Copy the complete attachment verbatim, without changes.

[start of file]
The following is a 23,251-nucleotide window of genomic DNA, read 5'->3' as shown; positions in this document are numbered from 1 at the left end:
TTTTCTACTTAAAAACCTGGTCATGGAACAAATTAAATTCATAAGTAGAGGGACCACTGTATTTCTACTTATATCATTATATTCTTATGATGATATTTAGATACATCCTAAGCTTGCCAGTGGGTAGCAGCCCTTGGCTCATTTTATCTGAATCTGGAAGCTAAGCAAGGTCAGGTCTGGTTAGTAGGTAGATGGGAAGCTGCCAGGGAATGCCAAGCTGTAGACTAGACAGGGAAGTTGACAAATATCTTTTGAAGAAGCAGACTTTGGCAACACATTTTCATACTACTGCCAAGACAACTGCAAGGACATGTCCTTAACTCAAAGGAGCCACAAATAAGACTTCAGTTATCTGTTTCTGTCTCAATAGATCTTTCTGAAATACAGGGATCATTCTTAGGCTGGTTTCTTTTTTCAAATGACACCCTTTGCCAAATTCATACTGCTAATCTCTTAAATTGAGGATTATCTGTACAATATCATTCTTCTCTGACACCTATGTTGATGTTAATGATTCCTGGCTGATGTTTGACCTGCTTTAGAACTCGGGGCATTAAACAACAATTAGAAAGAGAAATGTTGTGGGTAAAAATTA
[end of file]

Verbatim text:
The following is a 23,251-nucleotide window of genomic DNA, read 5'->3' as shown; positions in this document are numbered from 1 at the left end:
TTTTCTACTTAAAAACCTGGTCATGGAACAAATTAAATTCATAAGTAGAGGGACCACTGTATTTCTACTTATATCATTATATTCTTATGATGATATTTAGATACATCCTAAGCTTGCCAGTGGGTAGCAGCCCTTGGCTCATTTTATCTGAATCTGGAAGCTAAGCAAGGTCAGGTCTGGTTAGTAGGTAGATGGGAAGCTGCCAGGGAATGCCAAGCTGTAGACTAGACAGGGAAGTTGACAAATATCTTTTGAAGAAGCAGACTTTGGCAACACATTTTCATACTACTGCCAAGACAACTGCAAGGACATGTCCTTAACTCAAAGGAGCCACAAATAAGACTTCAGTTATCTGTTTCTGTCTCAATAGATCTTTCTGAAATACAGGGATCATTCTTAGGCTGGTTTCTTTTTTCAAATGACACCCTTTGCCAAATTCATACTGCTAATCTCTTAAATTGAGGATTATCTGTACAATATCATTCTTCTCTGACACCTATGTTGATGTTAATGATTCCTGGCTGATGTTTGACCTGCTTTAGAACTCGGGGCATTAAACAACAATTAGAAAGAGAAATGTTGTGGGTAAAAATTA